The Amazon Effect
This is a good-news/bad-news post. The good news is that North American caster manufacturing facilities are busier than they have been in decades with demand far outpacing capacity. In fact, data from the U.S. Bureau of Economic Analysis indicates a 16% in the value of durable manufactured goods from the first quarter of 2016 to first quarter of 2019.
The bad news is that today’s customers have Amazon-induced delivery expectations and are frustrated by the extended lead times resulting from increased production. It may not seem like it, but this is a really good problem for the industry and there are ways we, at Algood are of dealing with it.
Let’s start with what’s behind the reshoring of caster production.
Tariffs are likely the biggest influence. Not only have tariffs on Chinese imports accounted for price increases, volatile trade policies mean that it’s almost impossible to predict what will happen to tariffs in the short to mid term. That means suppliers may have to impose sudden price increases as they did last year. That doesn’t go over well with customers who have already committed to pricing on projects in progress or those with budgets in place.
The U.S. government recently enacted far-reaching tax legislation that is making it financially attractive for producers to bring manufacturing back home. Federal tax rates for companies exporting goods are being reduced dramatically. In addition, many states are offering tax incentives that include credits for adding new jobs.
Beyond the financial benefit to manufacturers, another contributing dynamic is the unpredictability associated with off shore production. There are frequent delays in delivery and the product received isn’t always exactly as ordered or built to the necessary standards. Companies buying casters are working on tight deadlines and tighter budgets. Goods that can’t be used or late deliveries have a cascading impact on production and sales. It’s not surprising then that customers are looking for suppliers that are manufacturing in North America.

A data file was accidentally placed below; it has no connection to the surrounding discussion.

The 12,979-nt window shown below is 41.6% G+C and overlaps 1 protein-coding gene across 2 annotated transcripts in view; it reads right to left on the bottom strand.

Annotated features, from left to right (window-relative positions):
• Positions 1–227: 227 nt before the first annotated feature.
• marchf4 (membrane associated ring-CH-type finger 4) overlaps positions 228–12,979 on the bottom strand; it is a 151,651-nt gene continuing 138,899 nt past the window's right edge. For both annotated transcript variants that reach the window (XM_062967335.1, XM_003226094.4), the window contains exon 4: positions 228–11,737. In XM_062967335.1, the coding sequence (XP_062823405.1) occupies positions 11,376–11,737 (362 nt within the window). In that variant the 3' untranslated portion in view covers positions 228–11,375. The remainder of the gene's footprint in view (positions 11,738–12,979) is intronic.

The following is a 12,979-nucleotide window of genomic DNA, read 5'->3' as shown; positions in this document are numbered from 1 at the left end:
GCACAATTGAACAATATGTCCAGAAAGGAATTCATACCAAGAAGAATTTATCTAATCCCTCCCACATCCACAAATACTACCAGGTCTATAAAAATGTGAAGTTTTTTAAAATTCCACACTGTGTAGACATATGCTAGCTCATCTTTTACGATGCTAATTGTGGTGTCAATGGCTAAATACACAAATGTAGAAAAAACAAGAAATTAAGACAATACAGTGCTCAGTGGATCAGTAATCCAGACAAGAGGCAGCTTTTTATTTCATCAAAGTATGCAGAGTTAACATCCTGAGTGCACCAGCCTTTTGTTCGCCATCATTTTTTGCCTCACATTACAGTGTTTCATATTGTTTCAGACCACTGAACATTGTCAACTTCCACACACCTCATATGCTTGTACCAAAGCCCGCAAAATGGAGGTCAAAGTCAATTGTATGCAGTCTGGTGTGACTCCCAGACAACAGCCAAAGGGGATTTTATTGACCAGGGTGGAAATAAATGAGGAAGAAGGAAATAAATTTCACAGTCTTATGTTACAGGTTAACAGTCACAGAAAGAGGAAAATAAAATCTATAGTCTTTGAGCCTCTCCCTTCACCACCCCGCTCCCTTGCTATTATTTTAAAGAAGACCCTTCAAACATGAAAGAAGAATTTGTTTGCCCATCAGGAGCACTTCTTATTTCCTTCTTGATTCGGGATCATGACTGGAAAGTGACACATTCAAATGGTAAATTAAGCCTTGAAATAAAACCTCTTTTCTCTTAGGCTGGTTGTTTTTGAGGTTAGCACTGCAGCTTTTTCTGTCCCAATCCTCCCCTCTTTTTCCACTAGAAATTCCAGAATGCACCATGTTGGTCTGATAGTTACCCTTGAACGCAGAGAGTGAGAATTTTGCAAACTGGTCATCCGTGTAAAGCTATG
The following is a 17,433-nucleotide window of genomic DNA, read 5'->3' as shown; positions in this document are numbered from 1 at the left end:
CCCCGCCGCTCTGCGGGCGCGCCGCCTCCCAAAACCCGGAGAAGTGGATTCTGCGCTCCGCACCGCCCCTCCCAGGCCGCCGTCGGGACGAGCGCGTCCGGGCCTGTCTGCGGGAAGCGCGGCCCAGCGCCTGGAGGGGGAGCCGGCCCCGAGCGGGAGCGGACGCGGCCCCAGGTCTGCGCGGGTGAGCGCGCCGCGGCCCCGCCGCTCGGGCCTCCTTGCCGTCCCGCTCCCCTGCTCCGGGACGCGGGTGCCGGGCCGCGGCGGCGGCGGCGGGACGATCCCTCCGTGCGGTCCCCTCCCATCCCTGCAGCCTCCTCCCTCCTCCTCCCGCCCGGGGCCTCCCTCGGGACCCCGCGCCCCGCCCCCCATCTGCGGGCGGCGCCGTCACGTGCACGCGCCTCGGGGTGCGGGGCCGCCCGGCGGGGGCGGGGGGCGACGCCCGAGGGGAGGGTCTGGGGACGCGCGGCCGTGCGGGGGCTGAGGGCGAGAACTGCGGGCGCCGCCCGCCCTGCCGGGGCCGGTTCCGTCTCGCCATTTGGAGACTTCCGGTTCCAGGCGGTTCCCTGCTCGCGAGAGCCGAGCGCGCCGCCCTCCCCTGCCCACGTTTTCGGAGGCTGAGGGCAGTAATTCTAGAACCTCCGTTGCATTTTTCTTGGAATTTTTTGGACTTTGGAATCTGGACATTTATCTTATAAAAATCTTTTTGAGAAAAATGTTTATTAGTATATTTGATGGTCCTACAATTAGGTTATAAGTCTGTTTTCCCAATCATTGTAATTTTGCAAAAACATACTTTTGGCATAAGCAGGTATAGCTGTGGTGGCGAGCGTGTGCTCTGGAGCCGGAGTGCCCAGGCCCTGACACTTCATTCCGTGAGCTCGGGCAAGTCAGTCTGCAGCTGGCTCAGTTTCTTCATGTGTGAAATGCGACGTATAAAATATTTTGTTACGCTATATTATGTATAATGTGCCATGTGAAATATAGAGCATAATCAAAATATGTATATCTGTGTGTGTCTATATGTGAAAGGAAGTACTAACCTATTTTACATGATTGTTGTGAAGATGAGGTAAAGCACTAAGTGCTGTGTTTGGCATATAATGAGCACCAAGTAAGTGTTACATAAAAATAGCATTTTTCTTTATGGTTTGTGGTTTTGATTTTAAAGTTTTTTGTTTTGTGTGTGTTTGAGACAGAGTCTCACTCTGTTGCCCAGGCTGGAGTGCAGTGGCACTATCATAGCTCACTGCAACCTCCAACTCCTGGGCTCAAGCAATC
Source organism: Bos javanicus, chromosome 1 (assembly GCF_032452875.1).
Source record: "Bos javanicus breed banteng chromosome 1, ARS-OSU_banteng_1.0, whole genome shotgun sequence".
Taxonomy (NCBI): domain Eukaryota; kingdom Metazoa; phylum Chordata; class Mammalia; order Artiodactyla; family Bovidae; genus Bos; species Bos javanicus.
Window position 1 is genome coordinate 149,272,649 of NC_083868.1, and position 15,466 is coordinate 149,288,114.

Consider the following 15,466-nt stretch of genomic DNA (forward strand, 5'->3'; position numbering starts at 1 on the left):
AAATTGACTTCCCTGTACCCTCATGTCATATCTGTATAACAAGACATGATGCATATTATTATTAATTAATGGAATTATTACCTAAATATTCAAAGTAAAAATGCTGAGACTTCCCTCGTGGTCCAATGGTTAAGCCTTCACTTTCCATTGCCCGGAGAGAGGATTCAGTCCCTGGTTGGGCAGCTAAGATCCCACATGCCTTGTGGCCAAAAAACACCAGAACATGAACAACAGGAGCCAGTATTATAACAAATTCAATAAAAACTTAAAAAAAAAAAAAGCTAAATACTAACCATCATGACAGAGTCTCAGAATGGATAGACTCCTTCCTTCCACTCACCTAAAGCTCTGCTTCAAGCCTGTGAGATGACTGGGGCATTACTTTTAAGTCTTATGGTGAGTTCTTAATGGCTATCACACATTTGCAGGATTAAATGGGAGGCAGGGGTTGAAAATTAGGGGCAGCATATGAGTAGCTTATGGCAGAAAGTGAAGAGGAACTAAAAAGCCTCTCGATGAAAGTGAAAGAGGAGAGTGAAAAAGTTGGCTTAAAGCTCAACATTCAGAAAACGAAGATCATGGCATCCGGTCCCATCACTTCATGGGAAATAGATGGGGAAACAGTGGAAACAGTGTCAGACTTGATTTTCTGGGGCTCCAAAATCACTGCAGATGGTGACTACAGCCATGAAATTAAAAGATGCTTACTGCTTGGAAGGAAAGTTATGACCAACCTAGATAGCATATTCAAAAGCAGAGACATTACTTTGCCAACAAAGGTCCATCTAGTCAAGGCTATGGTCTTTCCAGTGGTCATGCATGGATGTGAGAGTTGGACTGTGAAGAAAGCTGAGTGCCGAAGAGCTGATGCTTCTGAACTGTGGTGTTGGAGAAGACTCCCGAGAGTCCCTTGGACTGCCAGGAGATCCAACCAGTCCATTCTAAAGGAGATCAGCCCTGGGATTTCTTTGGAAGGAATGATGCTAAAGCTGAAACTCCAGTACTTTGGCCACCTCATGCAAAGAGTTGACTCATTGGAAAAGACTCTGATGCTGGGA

The result is that as manufacturers bring new plants online and retool others, they can’t keep up with demand. That in itself is not a new phenomenon. I can remember times before the 2008 downturn when long lead times were simply a reality that customers had to face. But today’s buyers – and, in turn, their customers – don’t have that patience.
Although consumer goods and supply chain products are very different from each other the buying experience of one affects the other. With an Amazon Prime membership you can order today and receive your product tomorrow. And Amazon already has same day delivery in some markets. Against that backdrop, caster customers are asking for increasingly shorter lead and response times. Just a year ago, we bragged about an extraordinary case of going from concept to carton in 60 days. Today that’s a common expectation. While it’s possible to pull that off for one or two customers, it’s impossible to move at that pace for every customer. We understand that‘s not what customers want to hear, but even in a 60,000 square foot integrated manufacturing facility, we are bound by the constraints of capacity and time.
So, what to do? How do we bridge customer expectations with the reality of our capabilities? Here’s what we do:
Be honest. We let customers know exactly what deadlines we can meet and never promise a delivery date we can’t make.
Innovate. We are constantly examining our production systems and processes looking for changes we can make that will impact capacity and lead times. By thinking out of the box, we’ve been able to improve both.
Collaborate. Sometimes making a small change in the spec provided can make a significant change in the timeline required. We work with our customers to see how we can provide the required performance within expected deadlines.
Communicate. We are in touch with customers through every step of the production process. That way, we can inform them in real time of our progress and immediately mitigate the impact of any unanticipated issues. Being kept in the loop provides an important measure of comfort.
Empathize. We are also customers and we know what it’s like when suppliers can’t provide product as quickly as we would like. It’s important to understand and acknowledge the frustrating situation that customers face.
The Amazon Effect is not going away. If anything it will intensify. That’s why it’s more important than ever for us at Algood and for all caster manufactures to give more and more thought to bridging the gap between customer expectations and production capability.
[…] in September of last year, after spending a number of weeks on the road visiting customers, I observed, “There are frequent delays in delivery and the product [produced offshore] received isn’t […]